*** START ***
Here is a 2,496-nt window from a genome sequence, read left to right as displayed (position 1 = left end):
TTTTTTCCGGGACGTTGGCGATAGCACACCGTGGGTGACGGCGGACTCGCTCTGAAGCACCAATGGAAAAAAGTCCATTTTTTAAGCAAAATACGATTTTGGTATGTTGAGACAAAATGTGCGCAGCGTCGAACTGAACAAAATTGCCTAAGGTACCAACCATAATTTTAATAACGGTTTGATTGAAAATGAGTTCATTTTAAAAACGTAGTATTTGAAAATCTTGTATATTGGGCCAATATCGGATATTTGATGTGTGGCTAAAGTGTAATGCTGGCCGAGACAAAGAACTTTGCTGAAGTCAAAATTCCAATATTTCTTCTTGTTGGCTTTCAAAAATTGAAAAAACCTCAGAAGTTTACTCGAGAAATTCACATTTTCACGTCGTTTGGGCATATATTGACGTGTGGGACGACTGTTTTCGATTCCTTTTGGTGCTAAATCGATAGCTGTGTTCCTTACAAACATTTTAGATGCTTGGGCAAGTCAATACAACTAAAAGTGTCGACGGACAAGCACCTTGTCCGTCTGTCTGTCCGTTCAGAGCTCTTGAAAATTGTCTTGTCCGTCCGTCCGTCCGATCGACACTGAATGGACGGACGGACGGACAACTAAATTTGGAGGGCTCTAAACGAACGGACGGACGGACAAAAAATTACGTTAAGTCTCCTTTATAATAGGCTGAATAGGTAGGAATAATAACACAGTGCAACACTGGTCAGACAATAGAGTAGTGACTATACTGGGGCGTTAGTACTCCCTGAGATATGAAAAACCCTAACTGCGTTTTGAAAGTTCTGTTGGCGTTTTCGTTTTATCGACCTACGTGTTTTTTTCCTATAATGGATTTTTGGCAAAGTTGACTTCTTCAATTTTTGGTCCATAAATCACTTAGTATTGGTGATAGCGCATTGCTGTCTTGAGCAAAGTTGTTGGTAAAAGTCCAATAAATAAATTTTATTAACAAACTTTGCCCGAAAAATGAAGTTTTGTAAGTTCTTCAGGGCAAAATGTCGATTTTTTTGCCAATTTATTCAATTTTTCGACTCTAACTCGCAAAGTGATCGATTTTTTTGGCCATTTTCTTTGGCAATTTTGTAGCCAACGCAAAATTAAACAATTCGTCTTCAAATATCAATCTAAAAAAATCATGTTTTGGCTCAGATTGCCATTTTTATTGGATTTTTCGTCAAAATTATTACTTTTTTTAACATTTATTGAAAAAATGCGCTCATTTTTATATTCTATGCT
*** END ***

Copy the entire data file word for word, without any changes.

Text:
Here is a 2,496-nt window from a genome sequence, read left to right as displayed (position 1 = left end):
TTTTTTCCGGGACGTTGGCGATAGCACACCGTGGGTGACGGCGGACTCGCTCTGAAGCACCAATGGAAAAAAGTCCATTTTTTAAGCAAAATACGATTTTGGTATGTTGAGACAAAATGTGCGCAGCGTCGAACTGAACAAAATTGCCTAAGGTACCAACCATAATTTTAATAACGGTTTGATTGAAAATGAGTTCATTTTAAAAACGTAGTATTTGAAAATCTTGTATATTGGGCCAATATCGGATATTTGATGTGTGGCTAAAGTGTAATGCTGGCCGAGACAAAGAACTTTGCTGAAGTCAAAATTCCAATATTTCTTCTTGTTGGCTTTCAAAAATTGAAAAAACCTCAGAAGTTTACTCGAGAAATTCACATTTTCACGTCGTTTGGGCATATATTGACGTGTGGGACGACTGTTTTCGATTCCTTTTGGTGCTAAATCGATAGCTGTGTTCCTTACAAACATTTTAGATGCTTGGGCAAGTCAATACAACTAAAAGTGTCGACGGACAAGCACCTTGTCCGTCTGTCTGTCCGTTCAGAGCTCTTGAAAATTGTCTTGTCCGTCCGTCCGTCCGATCGACACTGAATGGACGGACGGACGGACAACTAAATTTGGAGGGCTCTAAACGAACGGACGGACGGACAAAAAATTACGTTAAGTCTCCTTTATAATAGGCTGAATAGGTAGGAATAATAACACAGTGCAACACTGGTCAGACAATAGAGTAGTGACTATACTGGGGCGTTAGTACTCCCTGAGATATGAAAAACCCTAACTGCGTTTTGAAAGTTCTGTTGGCGTTTTCGTTTTATCGACCTACGTGTTTTTTTCCTATAATGGATTTTTGGCAAAGTTGACTTCTTCAATTTTTGGTCCATAAATCACTTAGTATTGGTGATAGCGCATTGCTGTCTTGAGCAAAGTTGTTGGTAAAAGTCCAATAAATAAATTTTATTAACAAACTTTGCCCGAAAAATGAAGTTTTGTAAGTTCTTCAGGGCAAAATGTCGATTTTTTTGCCAATTTATTCAATTTTTCGACTCTAACTCGCAAAGTGATCGATTTTTTTGGCCATTTTCTTTGGCAATTTTGTAGCCAACGCAAAATTAAACAATTCGTCTTCAAATATCAATCTAAAAAAATCATGTTTTGGCTCAGATTGCCATTTTTATTGGATTTTTCGTCAAAATTATTACTTTTTTTAACATTTATTGAAAAAATGCGCTCATTTTTATATTCTATGCT